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      Frequently Asked Questions About Celiac Disease   09/30/2015

      This Celiac.com FAQ on celiac disease will guide you to all of the basic information you will need to know about the disease, its diagnosis, testing methods, a gluten-free diet, etc.   Subscribe to FREE Celiac.com email alerts What are the major symptoms of celiac disease? Celiac Disease Symptoms What testing is available for celiac disease? - list blood tests, endo with biopsy, genetic test and enterolab (not diagnostic) Celiac Disease Screening Interpretation of Celiac Disease Blood Test Results Can I be tested even though I am eating gluten free? How long must gluten be taken for the serological tests to be meaningful? The Gluten-Free Diet 101 - A Beginner's Guide to Going Gluten-Free Is celiac inherited? Should my children be tested? Ten Facts About Celiac Disease Genetic Testing Is there a link between celiac and other autoimmune diseases? Celiac Disease Research: Associated Diseases and Disorders Is there a list of gluten foods to avoid? Unsafe Gluten-Free Food List (Unsafe Ingredients) Is there a list of gluten free foods? Safe Gluten-Free Food List (Safe Ingredients) Gluten-Free Alcoholic Beverages Distilled Spirits (Grain Alcohols) and Vinegar: Are they Gluten-Free? Where does gluten hide? Additional Things to Beware of to Maintain a 100% Gluten-Free Diet Free recipes: Gluten-Free Recipes Where can I buy gluten-free stuff? Support this site by shopping at The Celiac.com Store.

Chocolate Processed With Alkali
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12 posts in this topic

what do you know about chocolate alkali? Is it safe? When I first went gluten free and researched it some old information said ketchup, vanilla, some alcohol wasn't safe... is this the same for chocolate alkali? That perhaps it was thought not to be safe - but is it? I've been known to eat my fair share of it and never had a problem, but some just told me today it's not gluten free, so I'm very curious.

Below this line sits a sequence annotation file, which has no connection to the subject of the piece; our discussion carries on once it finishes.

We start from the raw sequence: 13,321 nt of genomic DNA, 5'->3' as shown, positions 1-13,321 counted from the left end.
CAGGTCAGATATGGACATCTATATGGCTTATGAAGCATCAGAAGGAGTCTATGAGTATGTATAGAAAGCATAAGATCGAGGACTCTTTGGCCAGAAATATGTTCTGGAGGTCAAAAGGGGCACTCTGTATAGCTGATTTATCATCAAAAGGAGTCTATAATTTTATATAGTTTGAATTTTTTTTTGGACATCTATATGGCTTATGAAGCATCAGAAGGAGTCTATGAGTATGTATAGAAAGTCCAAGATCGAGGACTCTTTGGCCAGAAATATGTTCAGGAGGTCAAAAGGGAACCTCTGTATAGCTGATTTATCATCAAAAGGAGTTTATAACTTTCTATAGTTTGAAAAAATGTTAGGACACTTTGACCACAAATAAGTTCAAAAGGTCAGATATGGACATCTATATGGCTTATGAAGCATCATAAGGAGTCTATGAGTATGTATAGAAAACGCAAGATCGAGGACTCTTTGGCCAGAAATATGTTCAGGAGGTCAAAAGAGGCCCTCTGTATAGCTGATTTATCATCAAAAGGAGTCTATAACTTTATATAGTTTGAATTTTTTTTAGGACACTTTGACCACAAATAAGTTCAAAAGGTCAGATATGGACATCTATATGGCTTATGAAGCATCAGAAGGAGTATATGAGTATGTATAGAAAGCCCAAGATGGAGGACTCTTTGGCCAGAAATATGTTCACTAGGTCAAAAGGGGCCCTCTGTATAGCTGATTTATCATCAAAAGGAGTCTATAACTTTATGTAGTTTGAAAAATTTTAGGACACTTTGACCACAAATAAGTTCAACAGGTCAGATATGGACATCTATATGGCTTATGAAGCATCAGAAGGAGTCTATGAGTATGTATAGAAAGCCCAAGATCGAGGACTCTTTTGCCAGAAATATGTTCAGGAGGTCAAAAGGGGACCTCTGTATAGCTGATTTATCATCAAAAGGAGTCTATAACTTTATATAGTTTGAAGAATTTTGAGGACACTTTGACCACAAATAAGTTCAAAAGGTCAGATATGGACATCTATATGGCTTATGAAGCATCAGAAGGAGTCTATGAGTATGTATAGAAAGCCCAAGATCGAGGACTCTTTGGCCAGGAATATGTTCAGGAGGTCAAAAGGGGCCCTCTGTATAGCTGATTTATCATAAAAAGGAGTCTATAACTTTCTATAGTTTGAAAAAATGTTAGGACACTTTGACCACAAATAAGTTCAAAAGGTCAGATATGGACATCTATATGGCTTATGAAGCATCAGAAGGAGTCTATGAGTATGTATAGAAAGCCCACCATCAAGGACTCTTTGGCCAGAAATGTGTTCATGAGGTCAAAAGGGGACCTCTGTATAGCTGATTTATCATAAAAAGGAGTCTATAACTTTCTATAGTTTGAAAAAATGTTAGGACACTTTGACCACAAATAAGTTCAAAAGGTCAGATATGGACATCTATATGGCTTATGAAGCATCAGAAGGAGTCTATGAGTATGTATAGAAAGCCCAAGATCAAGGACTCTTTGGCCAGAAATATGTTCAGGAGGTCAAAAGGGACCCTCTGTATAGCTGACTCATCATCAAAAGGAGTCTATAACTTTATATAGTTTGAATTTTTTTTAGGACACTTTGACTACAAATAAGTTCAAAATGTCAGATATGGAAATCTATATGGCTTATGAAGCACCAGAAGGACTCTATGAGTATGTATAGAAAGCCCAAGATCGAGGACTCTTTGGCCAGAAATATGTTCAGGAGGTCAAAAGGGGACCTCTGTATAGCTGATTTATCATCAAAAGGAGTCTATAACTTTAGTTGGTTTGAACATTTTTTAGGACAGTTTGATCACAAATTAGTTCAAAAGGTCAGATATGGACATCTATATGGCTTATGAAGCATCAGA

Thanks!

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First off, alkali is not alcohol. Even if it was, the alcohol would be evaporated. Some think some alcohol products made from grains could present a gluten problem. Same for some grain vinegars. I'm not one of them.

Secondly, chocolate processed with alkali is called dutch chocolate. The alkali, a base chemical, removes some of the acidity, makes it more water soluble, and gives the chocolate milder properties. I've always preferred it for chocolate milk. I'm no chemist, but I don't see why this would give the chocolate gluten ingredients.

Anyone?

best regards, lm

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Are most chocolate safe? What should I be looking for to make sure it is gluten free? Thanks for sharing your tricks.

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Are most chocolate safe? What should I be looking for to make sure it is gluten free? Thanks for sharing your tricks.

Whether the ingredients list wheat, barley, or rye. It's really that simple. There are no tricks. :rolleyes:

best regards, lm

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I've come across barley malt in some lindt truffles before. The bag was an assortment, and it didn't look like all the flavors contained the barley malt, but it's something to look out for.

I didn't eat any of them, just because I wasn't sure.